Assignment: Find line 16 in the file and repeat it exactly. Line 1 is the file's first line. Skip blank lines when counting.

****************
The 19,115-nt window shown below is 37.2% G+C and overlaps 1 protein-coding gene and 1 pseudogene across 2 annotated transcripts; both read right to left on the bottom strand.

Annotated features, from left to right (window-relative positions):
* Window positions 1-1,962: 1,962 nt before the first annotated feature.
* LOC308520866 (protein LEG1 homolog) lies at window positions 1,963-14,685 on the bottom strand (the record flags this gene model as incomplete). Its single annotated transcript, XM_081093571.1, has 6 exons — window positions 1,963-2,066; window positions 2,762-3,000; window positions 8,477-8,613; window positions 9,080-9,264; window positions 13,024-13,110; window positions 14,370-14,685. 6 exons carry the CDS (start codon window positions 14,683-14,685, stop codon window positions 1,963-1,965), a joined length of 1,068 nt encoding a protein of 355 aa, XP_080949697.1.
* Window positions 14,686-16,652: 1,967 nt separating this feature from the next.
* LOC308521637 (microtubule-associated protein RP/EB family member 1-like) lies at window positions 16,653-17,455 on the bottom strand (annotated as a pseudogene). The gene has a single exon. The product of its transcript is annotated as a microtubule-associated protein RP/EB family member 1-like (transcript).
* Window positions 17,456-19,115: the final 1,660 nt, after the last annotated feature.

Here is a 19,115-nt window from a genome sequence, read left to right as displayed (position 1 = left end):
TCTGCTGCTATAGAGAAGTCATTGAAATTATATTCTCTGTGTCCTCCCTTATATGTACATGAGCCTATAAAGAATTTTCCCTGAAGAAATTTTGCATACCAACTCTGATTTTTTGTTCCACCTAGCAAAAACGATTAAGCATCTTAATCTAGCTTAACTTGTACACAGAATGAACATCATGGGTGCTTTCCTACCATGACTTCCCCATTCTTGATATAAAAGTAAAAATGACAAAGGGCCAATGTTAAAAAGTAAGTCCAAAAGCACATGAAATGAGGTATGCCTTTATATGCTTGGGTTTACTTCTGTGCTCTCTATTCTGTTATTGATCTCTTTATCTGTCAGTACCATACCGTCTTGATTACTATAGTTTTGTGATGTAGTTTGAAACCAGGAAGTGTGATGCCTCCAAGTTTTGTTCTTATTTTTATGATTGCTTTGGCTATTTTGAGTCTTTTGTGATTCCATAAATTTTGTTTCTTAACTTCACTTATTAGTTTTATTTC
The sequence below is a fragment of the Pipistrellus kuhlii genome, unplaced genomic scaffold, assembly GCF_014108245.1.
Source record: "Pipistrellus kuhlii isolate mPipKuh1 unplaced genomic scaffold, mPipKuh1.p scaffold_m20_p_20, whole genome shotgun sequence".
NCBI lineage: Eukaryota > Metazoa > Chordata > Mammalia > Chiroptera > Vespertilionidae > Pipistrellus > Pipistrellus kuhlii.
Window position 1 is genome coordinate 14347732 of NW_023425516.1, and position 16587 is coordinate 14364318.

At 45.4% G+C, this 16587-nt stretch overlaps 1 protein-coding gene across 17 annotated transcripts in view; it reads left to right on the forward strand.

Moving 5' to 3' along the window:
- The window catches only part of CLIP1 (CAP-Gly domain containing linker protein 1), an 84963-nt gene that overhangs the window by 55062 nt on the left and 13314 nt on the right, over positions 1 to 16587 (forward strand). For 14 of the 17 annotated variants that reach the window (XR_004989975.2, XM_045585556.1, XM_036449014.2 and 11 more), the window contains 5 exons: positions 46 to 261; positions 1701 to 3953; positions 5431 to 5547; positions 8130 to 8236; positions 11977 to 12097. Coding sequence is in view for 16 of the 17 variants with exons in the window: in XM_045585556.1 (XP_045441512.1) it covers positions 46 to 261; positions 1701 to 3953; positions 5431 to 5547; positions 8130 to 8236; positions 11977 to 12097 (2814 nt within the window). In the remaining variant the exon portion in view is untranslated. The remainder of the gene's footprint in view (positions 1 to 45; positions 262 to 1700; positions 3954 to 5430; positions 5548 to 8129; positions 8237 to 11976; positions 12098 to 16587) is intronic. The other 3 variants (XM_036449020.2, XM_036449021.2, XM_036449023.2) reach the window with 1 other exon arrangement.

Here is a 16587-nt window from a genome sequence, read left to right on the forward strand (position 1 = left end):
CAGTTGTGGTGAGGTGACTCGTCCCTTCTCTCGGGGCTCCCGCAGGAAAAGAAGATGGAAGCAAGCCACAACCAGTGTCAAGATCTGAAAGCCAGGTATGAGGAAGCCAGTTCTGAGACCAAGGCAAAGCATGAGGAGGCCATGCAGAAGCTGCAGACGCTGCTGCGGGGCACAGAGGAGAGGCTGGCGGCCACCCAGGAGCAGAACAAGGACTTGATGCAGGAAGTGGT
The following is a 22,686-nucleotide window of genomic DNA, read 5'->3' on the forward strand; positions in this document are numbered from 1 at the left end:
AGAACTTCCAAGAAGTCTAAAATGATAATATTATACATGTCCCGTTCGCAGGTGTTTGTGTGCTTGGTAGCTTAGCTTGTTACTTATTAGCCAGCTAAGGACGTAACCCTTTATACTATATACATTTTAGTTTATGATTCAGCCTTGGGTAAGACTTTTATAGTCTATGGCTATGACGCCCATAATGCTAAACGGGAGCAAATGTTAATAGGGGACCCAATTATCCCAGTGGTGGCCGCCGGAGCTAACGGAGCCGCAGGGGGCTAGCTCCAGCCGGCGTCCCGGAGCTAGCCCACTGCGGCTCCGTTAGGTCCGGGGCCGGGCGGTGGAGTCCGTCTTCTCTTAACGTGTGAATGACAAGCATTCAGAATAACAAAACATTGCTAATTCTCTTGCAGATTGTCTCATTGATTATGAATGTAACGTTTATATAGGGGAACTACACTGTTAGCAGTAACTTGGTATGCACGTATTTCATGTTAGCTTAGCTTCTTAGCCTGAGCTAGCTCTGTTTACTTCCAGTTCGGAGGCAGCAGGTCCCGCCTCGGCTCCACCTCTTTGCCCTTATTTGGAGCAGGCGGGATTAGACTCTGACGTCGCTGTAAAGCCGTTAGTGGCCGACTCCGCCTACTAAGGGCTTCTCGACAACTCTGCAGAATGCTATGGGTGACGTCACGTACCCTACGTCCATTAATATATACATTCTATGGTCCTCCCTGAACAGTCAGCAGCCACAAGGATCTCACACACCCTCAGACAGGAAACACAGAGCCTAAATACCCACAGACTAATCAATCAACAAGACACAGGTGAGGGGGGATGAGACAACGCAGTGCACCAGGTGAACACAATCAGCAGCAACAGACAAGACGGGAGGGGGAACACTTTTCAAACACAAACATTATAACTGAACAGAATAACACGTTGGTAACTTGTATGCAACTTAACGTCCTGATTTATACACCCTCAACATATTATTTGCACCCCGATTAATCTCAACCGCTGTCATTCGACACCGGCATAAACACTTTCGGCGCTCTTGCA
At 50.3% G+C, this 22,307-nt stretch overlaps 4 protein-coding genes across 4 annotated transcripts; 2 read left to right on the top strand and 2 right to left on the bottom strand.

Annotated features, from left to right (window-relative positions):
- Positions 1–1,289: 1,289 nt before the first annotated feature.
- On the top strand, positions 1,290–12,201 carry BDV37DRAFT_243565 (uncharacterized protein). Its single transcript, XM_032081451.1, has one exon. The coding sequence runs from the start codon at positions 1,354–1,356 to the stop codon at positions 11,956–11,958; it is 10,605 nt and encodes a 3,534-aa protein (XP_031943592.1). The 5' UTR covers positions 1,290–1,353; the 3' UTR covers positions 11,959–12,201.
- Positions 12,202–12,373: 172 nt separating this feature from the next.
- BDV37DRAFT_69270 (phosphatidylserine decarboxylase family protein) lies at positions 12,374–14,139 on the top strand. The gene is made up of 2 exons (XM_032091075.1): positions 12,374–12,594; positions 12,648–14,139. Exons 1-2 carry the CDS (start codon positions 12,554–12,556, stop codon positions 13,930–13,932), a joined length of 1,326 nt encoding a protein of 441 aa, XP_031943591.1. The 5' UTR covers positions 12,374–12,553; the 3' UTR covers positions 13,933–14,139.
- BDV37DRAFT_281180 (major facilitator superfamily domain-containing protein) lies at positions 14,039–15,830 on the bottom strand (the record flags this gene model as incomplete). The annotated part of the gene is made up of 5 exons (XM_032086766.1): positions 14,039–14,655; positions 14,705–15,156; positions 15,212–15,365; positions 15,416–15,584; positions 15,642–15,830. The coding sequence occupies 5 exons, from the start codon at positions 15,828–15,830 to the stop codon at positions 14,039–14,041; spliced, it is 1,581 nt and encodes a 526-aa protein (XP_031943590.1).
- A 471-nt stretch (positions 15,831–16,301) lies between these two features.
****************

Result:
- The window catches only part of CLIP1 (CAP-Gly domain containing linker protein 1), an 84963-nt gene that overhangs the window by 55062 nt on the left and 13314 nt on the right, over positions 1 to 16587 (forward strand). For 14 of the 17 annotated variants that reach the window (XR_004989975.2, XM_045585556.1, XM_036449014.2 and 11 more), the window contains 5 exons: positions 46 to 261; positions 1701 to 3953; positions 5431 to 5547; positions 8130 to 8236; positions 11977 to 12097. Coding sequence is in view for 16 of the 17 variants with exons in the window: in XM_045585556.1 (XP_045441512.1) it covers positions 46 to 261; positions 1701 to 3953; positions 5431 to 5547; positions 8130 to 8236; positions 11977 to 12097 (2814 nt within the window). In the remaining variant the exon portion in view is untranslated. The remainder of the gene's footprint in view (positions 1 to 45; positions 262 to 1700; positions 3954 to 5430; positions 5548 to 8129; positions 8237 to 11976; positions 12098 to 16587) is intronic. The other 3 variants (XM_036449020.2, XM_036449021.2, XM_036449023.2) reach the window with 1 other exon arrangement.